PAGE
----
While Trinkle wants to protect her residents from COVID-19, she does not want to risk her own health to do so. Residents can now use the askRPS form to request COVID-19 testing kits be delivered to their rooms. Resident assistants are responsible for delivering the kits, meaning Trinkle and her colleagues must go to the rooms of residents who might have COVID-19.
After providing the saliva sample, students are supposed to deliver the test to one of the designated drop-off locations, according to IU’s website. However, Trinkle said some residents have attempted to hand in their saliva samples at the front desk, which forces resident assistants to interact with symptomatic students and their saliva.
“I love that residents have the option to get a test super easily, but I wish maybe they could just go and grab it from a secure location where they don't have to interact with anybody,” Trinkle said.
IU Chief Health Officer Aaron Carroll said drop-off testing allows for safe mass symptomatic testing, as it does not require large groups of people to gather indoors for their test. During the 2020-21 school year, IU conducted mandatory asymptomatic testing in venues such as President’s Hall, the IU Auditorium and Memorial Stadium. However, with demand shifting to symptomatic testing, Carroll said it would not be safe for students experiencing symptoms to congregate at testing sites.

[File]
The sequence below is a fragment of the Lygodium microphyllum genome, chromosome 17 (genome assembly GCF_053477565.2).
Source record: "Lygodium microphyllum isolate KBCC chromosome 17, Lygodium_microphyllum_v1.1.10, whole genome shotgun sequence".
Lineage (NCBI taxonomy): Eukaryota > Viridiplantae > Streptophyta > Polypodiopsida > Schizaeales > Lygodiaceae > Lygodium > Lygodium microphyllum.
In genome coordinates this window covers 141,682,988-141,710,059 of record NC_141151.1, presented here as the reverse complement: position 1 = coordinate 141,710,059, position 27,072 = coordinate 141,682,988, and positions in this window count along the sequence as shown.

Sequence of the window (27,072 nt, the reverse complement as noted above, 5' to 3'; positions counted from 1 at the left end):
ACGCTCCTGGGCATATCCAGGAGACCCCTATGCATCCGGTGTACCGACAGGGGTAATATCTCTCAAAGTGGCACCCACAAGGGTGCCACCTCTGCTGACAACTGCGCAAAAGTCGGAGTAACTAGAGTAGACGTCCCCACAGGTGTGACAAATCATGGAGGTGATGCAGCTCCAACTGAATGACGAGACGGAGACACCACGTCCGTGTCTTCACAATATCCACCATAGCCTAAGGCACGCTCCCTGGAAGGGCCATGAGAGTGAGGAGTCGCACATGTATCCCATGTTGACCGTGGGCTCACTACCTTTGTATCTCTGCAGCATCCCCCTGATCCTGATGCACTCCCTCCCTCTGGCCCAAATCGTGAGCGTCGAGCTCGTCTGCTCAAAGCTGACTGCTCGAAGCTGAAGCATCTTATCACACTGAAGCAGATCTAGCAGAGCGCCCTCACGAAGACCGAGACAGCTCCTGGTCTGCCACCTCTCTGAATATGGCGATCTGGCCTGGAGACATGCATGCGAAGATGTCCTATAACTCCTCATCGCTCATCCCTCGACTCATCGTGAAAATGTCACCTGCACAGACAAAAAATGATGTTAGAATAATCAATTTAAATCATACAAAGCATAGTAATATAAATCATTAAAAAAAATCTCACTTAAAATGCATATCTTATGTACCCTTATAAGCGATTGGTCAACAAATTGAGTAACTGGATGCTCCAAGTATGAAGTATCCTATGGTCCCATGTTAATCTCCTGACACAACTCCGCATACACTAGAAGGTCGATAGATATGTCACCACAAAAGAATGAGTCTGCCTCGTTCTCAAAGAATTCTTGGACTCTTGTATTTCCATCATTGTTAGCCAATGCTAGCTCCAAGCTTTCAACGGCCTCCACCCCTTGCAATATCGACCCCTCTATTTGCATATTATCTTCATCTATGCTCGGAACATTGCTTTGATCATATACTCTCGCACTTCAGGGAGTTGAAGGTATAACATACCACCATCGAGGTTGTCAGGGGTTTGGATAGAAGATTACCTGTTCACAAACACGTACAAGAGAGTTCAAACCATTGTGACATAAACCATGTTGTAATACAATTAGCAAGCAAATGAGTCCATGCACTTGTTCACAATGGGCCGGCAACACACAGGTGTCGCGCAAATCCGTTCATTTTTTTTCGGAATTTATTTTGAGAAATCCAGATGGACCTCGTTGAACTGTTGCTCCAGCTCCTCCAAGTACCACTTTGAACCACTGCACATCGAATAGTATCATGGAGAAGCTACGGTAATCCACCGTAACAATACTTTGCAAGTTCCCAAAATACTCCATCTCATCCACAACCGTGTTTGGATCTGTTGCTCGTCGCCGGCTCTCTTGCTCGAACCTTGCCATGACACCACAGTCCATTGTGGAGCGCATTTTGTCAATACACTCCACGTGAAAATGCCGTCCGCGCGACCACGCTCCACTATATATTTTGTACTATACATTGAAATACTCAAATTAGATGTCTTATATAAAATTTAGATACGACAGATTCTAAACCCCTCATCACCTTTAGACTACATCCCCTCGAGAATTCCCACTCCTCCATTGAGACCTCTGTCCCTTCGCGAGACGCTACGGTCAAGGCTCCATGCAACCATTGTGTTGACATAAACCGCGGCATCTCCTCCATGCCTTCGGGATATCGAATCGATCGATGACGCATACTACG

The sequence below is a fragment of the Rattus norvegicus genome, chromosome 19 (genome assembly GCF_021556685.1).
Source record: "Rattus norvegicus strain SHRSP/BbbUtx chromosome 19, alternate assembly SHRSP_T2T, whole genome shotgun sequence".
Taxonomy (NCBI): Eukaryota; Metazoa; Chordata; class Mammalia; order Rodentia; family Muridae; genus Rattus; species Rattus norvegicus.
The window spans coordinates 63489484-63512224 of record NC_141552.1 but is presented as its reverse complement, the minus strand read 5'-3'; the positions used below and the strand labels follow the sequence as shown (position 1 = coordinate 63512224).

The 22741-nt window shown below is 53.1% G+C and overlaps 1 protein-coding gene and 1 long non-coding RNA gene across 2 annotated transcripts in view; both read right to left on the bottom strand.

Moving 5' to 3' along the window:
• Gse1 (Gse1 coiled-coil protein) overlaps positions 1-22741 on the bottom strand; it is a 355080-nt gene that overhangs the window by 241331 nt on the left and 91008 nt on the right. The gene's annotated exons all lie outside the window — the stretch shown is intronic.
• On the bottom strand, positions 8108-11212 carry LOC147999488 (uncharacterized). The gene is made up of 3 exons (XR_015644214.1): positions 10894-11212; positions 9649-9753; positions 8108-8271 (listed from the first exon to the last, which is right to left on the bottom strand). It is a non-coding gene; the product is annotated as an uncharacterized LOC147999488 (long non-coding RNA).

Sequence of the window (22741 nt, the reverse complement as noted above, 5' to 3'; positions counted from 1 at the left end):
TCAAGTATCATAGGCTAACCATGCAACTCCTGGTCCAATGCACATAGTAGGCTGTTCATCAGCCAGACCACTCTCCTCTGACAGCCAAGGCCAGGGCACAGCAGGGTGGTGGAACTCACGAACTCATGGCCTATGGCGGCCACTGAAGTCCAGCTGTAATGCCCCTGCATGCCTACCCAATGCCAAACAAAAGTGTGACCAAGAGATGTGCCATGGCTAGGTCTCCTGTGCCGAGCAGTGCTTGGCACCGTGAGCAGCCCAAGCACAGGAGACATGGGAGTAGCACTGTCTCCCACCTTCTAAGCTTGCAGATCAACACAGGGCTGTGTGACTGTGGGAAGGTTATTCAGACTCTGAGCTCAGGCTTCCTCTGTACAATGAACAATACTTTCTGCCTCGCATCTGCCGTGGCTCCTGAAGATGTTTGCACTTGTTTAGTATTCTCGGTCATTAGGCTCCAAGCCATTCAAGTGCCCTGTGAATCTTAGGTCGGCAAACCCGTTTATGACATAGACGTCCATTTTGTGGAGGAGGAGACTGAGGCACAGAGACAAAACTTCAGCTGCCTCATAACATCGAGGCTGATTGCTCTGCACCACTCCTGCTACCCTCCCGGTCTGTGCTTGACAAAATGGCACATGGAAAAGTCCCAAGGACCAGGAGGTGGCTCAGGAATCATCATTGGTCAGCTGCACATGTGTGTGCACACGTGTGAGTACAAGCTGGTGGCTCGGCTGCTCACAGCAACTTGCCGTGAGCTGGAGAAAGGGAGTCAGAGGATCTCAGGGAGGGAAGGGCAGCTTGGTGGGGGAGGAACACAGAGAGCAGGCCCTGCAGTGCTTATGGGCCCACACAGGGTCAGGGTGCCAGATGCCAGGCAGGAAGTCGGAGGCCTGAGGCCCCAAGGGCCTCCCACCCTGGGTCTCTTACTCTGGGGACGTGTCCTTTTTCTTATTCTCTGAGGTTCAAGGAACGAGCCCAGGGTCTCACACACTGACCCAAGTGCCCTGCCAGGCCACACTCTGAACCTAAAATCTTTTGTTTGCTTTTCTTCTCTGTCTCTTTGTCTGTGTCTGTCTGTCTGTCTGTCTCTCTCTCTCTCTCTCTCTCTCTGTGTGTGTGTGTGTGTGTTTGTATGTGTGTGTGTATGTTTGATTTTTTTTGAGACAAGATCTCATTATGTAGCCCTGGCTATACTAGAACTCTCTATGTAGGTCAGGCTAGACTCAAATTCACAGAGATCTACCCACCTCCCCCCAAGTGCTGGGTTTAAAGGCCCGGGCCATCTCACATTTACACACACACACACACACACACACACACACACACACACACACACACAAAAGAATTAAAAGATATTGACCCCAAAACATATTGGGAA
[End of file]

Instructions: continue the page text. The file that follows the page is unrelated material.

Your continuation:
“This was not a problem last year when the vast majority of our testing was asymptomatic, but this year we saw significantly increased symptomatic testing,” Carroll said. “It allows us to basically have almost unlimited symptomatic tests.”
Carroll said clear communication of IU’s resources can help resident assistants protect their residents from COVID-19.
“As we start to move into mask optional, it's not a good place for them to constantly be mask police,” Carroll said. “That doesn't engender a lot of honesty and camaraderie, and probably isn't doing that much incremental benefit at this point.
Masks became optional in indoor areas around campus March 4. Carroll said IU will continue to evaluate precautions in response to the severity of COVID-19 on campus at the time.
Carroll said easing precautions when cases decrease gives people a break, preventing COVID-19 burnout and helping people stay on board with IU’s COVID-19 prevention approach.
Indiana Governor Eric Holcomb’s health emergency and the Monroe County mask mandate expired March 4.
“As I've said many times of the pandemic, we are likely safer than the vast majority of Indiana,” Carroll said. “We have all of the safety measures I've put in so there's no real reason for us to be the last organization to remove masks.”
In response to resident assistant concerns about students not reporting positive tests, Carroll said he did not believe this was common because many professors require proof of a positive test submitted through IU to be excused from class. He said the larger concern is students choosing to forgo testing.